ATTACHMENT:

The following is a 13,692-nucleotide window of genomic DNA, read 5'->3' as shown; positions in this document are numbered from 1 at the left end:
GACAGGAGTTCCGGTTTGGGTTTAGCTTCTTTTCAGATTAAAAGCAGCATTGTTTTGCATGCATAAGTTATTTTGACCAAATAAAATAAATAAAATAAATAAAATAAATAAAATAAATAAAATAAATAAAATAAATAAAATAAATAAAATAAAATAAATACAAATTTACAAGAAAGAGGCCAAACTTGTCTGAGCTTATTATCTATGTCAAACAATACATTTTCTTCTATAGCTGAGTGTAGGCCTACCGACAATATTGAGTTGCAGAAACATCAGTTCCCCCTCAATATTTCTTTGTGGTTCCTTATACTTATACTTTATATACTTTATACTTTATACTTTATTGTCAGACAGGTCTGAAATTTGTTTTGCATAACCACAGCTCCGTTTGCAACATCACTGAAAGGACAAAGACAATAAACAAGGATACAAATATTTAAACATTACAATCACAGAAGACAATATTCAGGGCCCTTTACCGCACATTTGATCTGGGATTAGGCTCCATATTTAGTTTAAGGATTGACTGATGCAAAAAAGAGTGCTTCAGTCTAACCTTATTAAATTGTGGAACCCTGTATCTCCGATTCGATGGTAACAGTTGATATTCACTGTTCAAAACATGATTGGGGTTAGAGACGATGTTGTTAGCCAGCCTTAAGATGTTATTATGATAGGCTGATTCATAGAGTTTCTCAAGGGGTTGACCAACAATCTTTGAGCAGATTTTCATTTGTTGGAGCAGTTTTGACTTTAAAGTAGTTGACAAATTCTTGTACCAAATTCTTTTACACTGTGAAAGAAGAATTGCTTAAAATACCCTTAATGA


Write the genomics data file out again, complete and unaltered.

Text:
The following is a 13,692-nucleotide window of genomic DNA, read 5'->3' as shown; positions in this document are numbered from 1 at the left end:
GACAGGAGTTCCGGTTTGGGTTTAGCTTCTTTTCAGATTAAAAGCAGCATTGTTTTGCATGCATAAGTTATTTTGACCAAATAAAATAAATAAAATAAATAAAATAAATAAAATAAATAAAATAAATAAAATAAATAAAATAAATAAAATAAAATAAATACAAATTTACAAGAAAGAGGCCAAACTTGTCTGAGCTTATTATCTATGTCAAACAATACATTTTCTTCTATAGCTGAGTGTAGGCCTACCGACAATATTGAGTTGCAGAAACATCAGTTCCCCCTCAATATTTCTTTGTGGTTCCTTATACTTATACTTTATATACTTTATACTTTATACTTTATTGTCAGACAGGTCTGAAATTTGTTTTGCATAACCACAGCTCCGTTTGCAACATCACTGAAAGGACAAAGACAATAAACAAGGATACAAATATTTAAACATTACAATCACAGAAGACAATATTCAGGGCCCTTTACCGCACATTTGATCTGGGATTAGGCTCCATATTTAGTTTAAGGATTGACTGATGCAAAAAAGAGTGCTTCAGTCTAACCTTATTAAATTGTGGAACCCTGTATCTCCGATTCGATGGTAACAGTTGATATTCACTGTTCAAAACATGATTGGGGTTAGAGACGATGTTGTTAGCCAGCCTTAAGATGTTATTATGATAGGCTGATTCATAGAGTTTCTCAAGGGGTTGACCAACAATCTTTGAGCAGATTTTCATTTGTTGGAGCAGTTTTGACTTTAAAGTAGTTGACAAATTCTTGTACCAAATTCTTTTACACTGTGAAAGAAGAATTGCTTAAAATACCCTTAATGA